AAdvantage Miles

With only 4019 miles in your AAdvantage account and no elite status, you have faint hope of redeeming for either an award seat or an award upgrade. Per the upgrade award chart, a one-class, one-way upgrade within North America is 15,000 miles, so with the current promotion that gives you 1000 extra miles for buying 5,000-14,000 miles, you'd need to buy 10,000 miles to upgrade one-way at 2.75¢ per mile plus 7.5% excise tax, which I make out to $295.63. That is just to request an upgrade, which may not be available currently, and for which you will be lower on waitlist than a frequent flyer or full fare passenger also attempting to upgrade with miles. It shouldn't take a frequent flyer to tell you that buying that many miles at that price for a potential domestic upgrade is an exceptionally bad value.

Per the reward seat redemption chart, it is 50,000 miles for a trip in domestic round trip, so you would need to top off with 42,000 miles (with the current promotion) costing over $2000, for something which may never become available for redemption— certainly not "worth it" for domestic first class.

AAdvantage Stickers

As you have found, the 500-mile upgrade certs are only good on the very expensive Y or B fares unless you are AAdvantage Gold or Platinum (they are irrelevant for EXPs), and you are not. If you aren't going to reach Gold by your departure, these are irrelevant.


If I am reading the upgrade chart correctly in order to upgrade from cheapest fair to First Class you need 50000 miles and $250

So since I don't know where you're flying from I took LAX as a starting point.

The difference between cheapest fare is: $515 The first class: $1905 Yielding difference of: ~$1400

You have if you're able to use them: ~6500 and 5000 miles, so You will need additional 38500 miles for which you will need to spend 38500/500 = 77 * $30 = $2310 at the minimum.

So to use the miles you purchased + cost of ticket will yield approximately $515 + $250 + $2310 = $3075

So you will be spending ~$1100 more then if you just purchased the ticket directly keeping this in mind I'd do the $$$ math first on what it would cost to buy miles to for an upgrade rather then buying a ticket directly.

  • 1
    A domestic upgrade award is 15,000 miles plus $75 co-pay, not 50,000 plus $250.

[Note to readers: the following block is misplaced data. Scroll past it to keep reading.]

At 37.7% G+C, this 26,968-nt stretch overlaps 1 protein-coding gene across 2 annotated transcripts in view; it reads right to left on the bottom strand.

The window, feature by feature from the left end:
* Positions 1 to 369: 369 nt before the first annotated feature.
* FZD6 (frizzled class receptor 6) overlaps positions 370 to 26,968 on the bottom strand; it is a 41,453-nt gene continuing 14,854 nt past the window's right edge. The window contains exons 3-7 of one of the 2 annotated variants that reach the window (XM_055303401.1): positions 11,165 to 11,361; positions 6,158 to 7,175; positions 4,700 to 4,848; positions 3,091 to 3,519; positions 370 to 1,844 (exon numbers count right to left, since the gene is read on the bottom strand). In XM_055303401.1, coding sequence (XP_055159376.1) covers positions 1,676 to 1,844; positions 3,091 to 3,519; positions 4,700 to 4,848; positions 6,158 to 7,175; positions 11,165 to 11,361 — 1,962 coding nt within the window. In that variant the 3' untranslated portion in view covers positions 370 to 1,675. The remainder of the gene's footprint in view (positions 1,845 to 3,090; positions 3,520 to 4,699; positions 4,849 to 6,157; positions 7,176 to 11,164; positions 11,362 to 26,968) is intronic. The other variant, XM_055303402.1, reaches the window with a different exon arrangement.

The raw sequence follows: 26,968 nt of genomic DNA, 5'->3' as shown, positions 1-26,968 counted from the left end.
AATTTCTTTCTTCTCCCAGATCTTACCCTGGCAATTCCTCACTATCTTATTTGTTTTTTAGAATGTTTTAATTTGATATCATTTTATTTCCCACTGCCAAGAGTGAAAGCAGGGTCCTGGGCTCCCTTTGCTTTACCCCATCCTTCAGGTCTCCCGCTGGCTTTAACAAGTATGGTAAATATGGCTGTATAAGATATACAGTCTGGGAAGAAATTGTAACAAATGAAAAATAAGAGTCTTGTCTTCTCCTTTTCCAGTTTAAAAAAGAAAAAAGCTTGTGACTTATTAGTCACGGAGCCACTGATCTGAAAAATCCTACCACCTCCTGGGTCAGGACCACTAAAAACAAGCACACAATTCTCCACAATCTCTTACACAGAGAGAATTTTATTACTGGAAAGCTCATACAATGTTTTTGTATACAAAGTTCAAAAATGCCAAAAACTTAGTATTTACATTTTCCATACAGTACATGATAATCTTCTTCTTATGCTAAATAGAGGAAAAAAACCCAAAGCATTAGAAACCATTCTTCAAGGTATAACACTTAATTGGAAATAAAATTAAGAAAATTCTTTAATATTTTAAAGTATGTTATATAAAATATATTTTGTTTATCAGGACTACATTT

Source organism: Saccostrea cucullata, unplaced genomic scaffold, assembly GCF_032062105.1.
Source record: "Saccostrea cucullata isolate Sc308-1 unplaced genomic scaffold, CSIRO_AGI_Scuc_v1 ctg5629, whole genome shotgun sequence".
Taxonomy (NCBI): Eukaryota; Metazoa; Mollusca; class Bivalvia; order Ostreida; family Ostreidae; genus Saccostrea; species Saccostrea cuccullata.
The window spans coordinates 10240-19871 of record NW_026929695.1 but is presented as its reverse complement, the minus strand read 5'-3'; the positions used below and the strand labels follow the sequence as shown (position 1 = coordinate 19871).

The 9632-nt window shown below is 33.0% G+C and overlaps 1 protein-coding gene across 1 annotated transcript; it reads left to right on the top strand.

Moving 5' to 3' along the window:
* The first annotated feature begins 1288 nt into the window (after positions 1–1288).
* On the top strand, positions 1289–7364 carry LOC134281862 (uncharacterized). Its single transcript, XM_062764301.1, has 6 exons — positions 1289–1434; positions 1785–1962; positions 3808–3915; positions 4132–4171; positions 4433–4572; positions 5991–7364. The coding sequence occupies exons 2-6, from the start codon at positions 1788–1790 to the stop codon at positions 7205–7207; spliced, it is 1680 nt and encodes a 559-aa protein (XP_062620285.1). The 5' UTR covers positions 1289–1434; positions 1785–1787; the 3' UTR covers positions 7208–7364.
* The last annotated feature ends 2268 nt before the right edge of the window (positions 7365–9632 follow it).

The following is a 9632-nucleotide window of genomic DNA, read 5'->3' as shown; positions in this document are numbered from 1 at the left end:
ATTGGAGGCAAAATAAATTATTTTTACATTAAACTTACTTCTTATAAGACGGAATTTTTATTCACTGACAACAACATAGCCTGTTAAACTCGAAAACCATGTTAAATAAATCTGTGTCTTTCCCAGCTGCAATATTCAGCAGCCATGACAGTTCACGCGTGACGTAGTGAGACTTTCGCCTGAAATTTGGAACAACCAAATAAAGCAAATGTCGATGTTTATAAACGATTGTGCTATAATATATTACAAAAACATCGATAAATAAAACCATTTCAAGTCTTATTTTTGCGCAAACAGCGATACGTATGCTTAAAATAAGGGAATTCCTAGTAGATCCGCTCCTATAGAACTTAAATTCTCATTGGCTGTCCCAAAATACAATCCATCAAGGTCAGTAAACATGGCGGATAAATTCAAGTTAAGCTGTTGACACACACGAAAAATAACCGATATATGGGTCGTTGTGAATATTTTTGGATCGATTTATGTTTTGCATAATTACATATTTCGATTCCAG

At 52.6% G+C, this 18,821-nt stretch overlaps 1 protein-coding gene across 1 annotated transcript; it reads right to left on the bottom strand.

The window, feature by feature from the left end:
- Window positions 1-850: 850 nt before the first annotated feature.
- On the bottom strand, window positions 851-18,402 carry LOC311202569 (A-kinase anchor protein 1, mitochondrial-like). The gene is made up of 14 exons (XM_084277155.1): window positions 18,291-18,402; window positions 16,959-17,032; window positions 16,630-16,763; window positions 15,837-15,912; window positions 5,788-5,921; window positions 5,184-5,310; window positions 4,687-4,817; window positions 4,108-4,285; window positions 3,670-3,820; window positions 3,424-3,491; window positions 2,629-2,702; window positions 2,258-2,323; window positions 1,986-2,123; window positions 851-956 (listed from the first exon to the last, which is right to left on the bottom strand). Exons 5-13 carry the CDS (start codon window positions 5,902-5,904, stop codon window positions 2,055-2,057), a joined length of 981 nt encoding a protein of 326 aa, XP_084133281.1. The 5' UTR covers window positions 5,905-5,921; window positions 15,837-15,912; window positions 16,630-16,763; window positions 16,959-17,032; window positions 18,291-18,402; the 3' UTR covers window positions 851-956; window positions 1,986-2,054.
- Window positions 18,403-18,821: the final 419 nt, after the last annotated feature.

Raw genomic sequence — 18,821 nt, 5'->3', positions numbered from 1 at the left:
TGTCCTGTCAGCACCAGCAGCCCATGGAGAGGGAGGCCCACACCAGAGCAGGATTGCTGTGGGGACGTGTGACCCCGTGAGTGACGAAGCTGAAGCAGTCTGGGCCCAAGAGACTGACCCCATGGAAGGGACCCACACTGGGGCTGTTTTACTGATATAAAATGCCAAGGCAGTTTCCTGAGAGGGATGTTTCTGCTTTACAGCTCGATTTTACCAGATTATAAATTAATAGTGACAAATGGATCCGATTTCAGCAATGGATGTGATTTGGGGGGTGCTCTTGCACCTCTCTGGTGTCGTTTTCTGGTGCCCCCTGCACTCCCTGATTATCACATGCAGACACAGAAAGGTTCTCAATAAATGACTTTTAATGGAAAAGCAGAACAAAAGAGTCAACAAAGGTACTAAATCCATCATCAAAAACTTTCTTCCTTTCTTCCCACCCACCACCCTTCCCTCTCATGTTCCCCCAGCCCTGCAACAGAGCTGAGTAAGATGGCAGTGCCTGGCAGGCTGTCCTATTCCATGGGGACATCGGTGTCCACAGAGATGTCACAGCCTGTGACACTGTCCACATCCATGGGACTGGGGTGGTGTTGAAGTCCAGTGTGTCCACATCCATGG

– jetset
    Sep 30, 2014 at 1:54

To answer your specific questions:

My question: With what I currently have what do you think is the best way to utilize everything to get the best price, do I buy additional miles for my AA advantage program to get an anytime coach ticket and then use the 500 mile upgrades (will they let me)?

You cannot upgrade an award ticket, so that option is out. You can only upgrade paid tickets.

Using miles for an AAnytime award is usually not a good value. You might consider buying a coach ticket, which will earn you additional miles and keep your existing miles from expiring. You can request upgrades using your ten 500-mile upgrades, but to have a chance at getting upgraded using those, you will need to carefully pick flights with the lowest demand by frequent flyers (such as red-eye or Saturday). You can also buy additional miles to have enough for an upgrade award, and try to find flights with upgrade space that can be immediately confirmed. It's much easier to find upgrade space for an upgrade award than it is to find flights with free space for an award ticket.

An upgrade award for a domestic flight booked in a cheap fare is 15,000 miles plus $75 co-pay. You have 4,019 miles so you're 10,981 miles short. You can buy 11,000 miles from AA for $302.50. One award is valid for multiple connecting flights, so if you have to change planes it's still the same 15,000 miles plus $75 for all connecting flights one-way. This might be a good option if you can find flights that have upgrade space that can be immediately confirmed. If you call AA they can tell you if flights have upgrade space. If the flights you want don't have upgrade space, you can be waitlisted.


You are certainly permitted to buy miles to use for an AAnytime or upgrade award, and AA occasionally has sales that would give you more miles or a lower price. It's of course up to you to decide if the price of the extra miles is worth it, especially because AAnytime award seats are scarce and may not be available on the dates you need. One option would be to check if award seats are available, and if so, place the award on hold and immediately buy the extra miles you need.

Another option would be to just buy the ticket you need, and do something to extend your miles for another 18 months. For example, you could buy the smallest quantity of miles, or buy something via the AA shopping portal.

  • Any particular reason you added a separate answer from your older answer here??
    – Joe
    Dec 1, 2015 at 22:46
  • I hadn't realized that the previous answer was from me :-) I don't usually look to see who answered or commented.
    – jetset
    Dec 1, 2015 at 23:30